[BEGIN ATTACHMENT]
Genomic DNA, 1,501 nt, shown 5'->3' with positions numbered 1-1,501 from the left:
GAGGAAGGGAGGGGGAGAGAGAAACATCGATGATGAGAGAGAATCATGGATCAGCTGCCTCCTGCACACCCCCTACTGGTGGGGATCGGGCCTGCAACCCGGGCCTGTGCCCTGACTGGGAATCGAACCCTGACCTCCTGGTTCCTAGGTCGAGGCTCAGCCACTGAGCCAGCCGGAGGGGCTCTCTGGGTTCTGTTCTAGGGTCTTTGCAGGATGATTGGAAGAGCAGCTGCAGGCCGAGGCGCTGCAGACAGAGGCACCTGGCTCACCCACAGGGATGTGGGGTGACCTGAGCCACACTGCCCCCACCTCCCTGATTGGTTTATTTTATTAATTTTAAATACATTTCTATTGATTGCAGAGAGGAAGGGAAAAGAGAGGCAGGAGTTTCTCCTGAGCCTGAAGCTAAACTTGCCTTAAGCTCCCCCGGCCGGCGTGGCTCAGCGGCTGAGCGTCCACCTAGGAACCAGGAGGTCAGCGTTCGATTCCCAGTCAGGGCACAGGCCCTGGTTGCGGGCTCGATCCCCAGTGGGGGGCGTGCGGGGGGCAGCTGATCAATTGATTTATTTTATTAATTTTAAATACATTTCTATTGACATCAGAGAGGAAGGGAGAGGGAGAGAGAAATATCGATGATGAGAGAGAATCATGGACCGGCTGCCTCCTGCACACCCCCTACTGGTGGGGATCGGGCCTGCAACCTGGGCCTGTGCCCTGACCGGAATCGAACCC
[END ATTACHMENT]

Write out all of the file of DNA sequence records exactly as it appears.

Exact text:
Genomic DNA, 1,501 nt, shown 5'->3' with positions numbered 1-1,501 from the left:
GAGGAAGGGAGGGGGAGAGAGAAACATCGATGATGAGAGAGAATCATGGATCAGCTGCCTCCTGCACACCCCCTACTGGTGGGGATCGGGCCTGCAACCCGGGCCTGTGCCCTGACTGGGAATCGAACCCTGACCTCCTGGTTCCTAGGTCGAGGCTCAGCCACTGAGCCAGCCGGAGGGGCTCTCTGGGTTCTGTTCTAGGGTCTTTGCAGGATGATTGGAAGAGCAGCTGCAGGCCGAGGCGCTGCAGACAGAGGCACCTGGCTCACCCACAGGGATGTGGGGTGACCTGAGCCACACTGCCCCCACCTCCCTGATTGGTTTATTTTATTAATTTTAAATACATTTCTATTGATTGCAGAGAGGAAGGGAAAAGAGAGGCAGGAGTTTCTCCTGAGCCTGAAGCTAAACTTGCCTTAAGCTCCCCCGGCCGGCGTGGCTCAGCGGCTGAGCGTCCACCTAGGAACCAGGAGGTCAGCGTTCGATTCCCAGTCAGGGCACAGGCCCTGGTTGCGGGCTCGATCCCCAGTGGGGGGCGTGCGGGGGGCAGCTGATCAATTGATTTATTTTATTAATTTTAAATACATTTCTATTGACATCAGAGAGGAAGGGAGAGGGAGAGAGAAATATCGATGATGAGAGAGAATCATGGACCGGCTGCCTCCTGCACACCCCCTACTGGTGGGGATCGGGCCTGCAACCTGGGCCTGTGCCCTGACCGGAATCGAACCC